FIG. 13 shows the results of the pop-off tests performed. A pop-off test is performed in the following manner. A sample is constructed and laminated to a surface to be repaired or strengthened, in order to measure the perpendicular adhesion strength of the matrix. A 0.5″ thick, 1.5″1.5″ threaded steel square is glued to the surface of the sample to be tested. A cut is made around the bonded steel square that extends through the reinforcing layer and into the substrate. A threaded rod is screwed into the steel square and a puller device is attached thereto. The puller is activated and a reading at failure is taken. Failure can occur deep in the substrate (which is the best), at the substrate/matrix interface or within the reinforced layer at the wire-matrix interface.

The graph gives the following information. 1) Sika 121 control is data from a product, Sika 121 latex modified cement, applied to concrete only. There is no wire reinforcing layer included in the lay-up. This data point shows the adhesion strength of this product to the concrete substrate without the addition of the wire cord layer. 2) Sika 121 copper shows the data from the tests where Sika 121 is applied to a wire layer. The wire layer is tied together with a copper wire and a polyester knit yarn. The data is less than the control data, but the failure loads are still acceptable for the application. 3) Depot bare shows data from a test where unknitted bare wire cord has been laminated with a premium tile adhesive. The data was shown to be not strong enough for the intended application. 4) ECA bare shows data from a test where unknitted bare wire cord has been laminated with a filled epoxy resin system. The results were good for this product, showing failure deep in the virgin concrete substrate. 5) Epon poly shows data from a test where polyester knitted wire fabric has been laminated with an unfilled low viscosity epoxy resin. The data for this product was the best showing pure substrate failure. The key difference between the bare wire tests and the knitted tests are to show that there is not a detrimental effect from the inclusion of the knit yarn. The tests actually showed that the inclusion of the knit yarn can help the adhesion by trapping a resin rich layer right at the substrate/wire layer interface.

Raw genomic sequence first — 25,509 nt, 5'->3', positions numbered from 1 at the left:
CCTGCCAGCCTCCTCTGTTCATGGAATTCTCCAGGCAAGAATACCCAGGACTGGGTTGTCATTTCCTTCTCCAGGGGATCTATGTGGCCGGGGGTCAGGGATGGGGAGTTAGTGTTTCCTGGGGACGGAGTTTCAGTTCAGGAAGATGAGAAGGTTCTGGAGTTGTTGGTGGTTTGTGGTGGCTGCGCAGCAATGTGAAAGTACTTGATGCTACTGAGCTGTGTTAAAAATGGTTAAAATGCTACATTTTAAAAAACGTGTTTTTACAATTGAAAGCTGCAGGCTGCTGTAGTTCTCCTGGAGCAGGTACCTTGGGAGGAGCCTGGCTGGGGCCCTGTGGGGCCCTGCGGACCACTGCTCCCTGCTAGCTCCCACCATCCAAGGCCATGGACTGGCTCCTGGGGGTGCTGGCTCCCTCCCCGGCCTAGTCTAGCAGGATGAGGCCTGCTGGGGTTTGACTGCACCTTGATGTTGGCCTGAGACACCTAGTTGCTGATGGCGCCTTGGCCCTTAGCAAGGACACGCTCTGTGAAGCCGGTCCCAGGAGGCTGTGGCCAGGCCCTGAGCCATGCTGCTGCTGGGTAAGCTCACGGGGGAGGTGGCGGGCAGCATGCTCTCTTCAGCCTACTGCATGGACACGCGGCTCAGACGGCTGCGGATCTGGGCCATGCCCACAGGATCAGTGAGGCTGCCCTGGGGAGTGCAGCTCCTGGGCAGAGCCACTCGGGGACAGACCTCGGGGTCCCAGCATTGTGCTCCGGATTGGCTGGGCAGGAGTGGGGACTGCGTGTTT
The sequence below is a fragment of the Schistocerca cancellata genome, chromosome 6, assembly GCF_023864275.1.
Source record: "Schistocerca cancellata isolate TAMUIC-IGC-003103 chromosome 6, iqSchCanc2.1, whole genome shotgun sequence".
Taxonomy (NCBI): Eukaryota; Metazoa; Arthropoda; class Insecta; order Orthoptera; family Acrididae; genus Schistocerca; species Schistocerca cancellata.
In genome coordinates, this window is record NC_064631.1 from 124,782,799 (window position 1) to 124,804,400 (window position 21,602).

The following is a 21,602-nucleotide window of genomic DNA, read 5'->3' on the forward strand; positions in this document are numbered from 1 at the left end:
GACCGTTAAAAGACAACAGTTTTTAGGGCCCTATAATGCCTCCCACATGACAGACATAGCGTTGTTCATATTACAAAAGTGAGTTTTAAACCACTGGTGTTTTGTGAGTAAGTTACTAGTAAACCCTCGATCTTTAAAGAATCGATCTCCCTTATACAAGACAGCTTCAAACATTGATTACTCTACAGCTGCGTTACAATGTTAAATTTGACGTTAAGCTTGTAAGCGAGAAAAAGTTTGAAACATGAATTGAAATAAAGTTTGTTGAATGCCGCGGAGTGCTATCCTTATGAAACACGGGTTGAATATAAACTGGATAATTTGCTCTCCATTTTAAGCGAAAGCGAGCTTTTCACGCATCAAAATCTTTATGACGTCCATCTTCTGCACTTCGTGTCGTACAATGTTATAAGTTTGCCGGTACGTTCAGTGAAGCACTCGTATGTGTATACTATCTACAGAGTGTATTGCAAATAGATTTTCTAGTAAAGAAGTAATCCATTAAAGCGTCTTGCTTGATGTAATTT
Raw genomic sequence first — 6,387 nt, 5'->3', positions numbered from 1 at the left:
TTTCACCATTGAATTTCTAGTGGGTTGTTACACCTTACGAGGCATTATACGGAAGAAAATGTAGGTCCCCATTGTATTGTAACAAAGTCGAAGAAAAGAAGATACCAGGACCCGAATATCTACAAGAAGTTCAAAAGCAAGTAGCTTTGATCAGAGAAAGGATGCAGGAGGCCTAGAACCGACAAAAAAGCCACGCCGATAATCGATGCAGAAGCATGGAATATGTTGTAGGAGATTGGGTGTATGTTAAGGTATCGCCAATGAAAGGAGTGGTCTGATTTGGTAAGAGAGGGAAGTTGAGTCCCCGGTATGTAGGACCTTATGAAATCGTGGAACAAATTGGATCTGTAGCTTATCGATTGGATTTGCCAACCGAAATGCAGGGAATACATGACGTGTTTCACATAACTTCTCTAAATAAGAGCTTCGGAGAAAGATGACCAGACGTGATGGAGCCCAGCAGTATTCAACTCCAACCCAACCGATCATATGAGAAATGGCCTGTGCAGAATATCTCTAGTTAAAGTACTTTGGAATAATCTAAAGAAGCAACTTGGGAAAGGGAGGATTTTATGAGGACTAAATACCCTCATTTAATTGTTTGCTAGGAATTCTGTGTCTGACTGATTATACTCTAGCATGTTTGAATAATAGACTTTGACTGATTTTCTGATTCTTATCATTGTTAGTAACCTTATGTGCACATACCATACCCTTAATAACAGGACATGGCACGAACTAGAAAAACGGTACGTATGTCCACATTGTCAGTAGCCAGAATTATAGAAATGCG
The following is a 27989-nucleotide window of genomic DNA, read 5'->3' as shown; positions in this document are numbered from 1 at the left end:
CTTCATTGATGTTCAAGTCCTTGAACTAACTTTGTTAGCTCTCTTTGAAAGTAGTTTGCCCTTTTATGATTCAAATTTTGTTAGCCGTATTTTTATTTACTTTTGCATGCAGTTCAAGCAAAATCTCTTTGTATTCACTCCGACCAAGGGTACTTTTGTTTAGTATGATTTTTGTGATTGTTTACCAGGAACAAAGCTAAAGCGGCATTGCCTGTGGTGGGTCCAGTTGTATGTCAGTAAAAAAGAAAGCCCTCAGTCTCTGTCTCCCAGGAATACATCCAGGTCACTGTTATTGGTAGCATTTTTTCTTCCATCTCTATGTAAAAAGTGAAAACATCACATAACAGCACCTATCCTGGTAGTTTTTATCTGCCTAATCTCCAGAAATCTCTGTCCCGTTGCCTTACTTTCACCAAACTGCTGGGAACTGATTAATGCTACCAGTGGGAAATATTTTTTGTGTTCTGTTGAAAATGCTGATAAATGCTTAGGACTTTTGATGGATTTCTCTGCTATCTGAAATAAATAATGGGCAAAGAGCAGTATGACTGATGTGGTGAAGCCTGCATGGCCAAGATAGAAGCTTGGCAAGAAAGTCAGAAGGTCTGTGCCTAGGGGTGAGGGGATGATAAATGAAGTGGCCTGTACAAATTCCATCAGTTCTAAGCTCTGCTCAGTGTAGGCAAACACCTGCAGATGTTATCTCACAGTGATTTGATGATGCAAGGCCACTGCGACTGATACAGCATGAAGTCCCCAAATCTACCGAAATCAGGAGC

A further object of the invention is to provide for an effective layer to be used in manufacturing structural parts from the novel twisted wire composites. The invention is embodied in several formats, where wires, arranged essentially in a parallel configuration, are held in place to create permeable or impermeable sheets, depending on the end use application. Further these layers can be plied together in both forms of the product to make multi directional reinforcement intended to counteract multi-axial states of stress in some applications. However, multidirectional reinforcement can also be achieved by randomly orienting the wires described herein in either continuous swirl patterns or randomly oriented cut lengths. This random continuous wire mat or chopped wire mat would have slightly lower properties than multi-axially oriented wire warps, but may offer excellent process-ability or superior economics in the final articles. All principles, descriptions and claims describing essentially parallel wire warps would apply to these random products as well. These products are shown in FIGS. 15 and 16.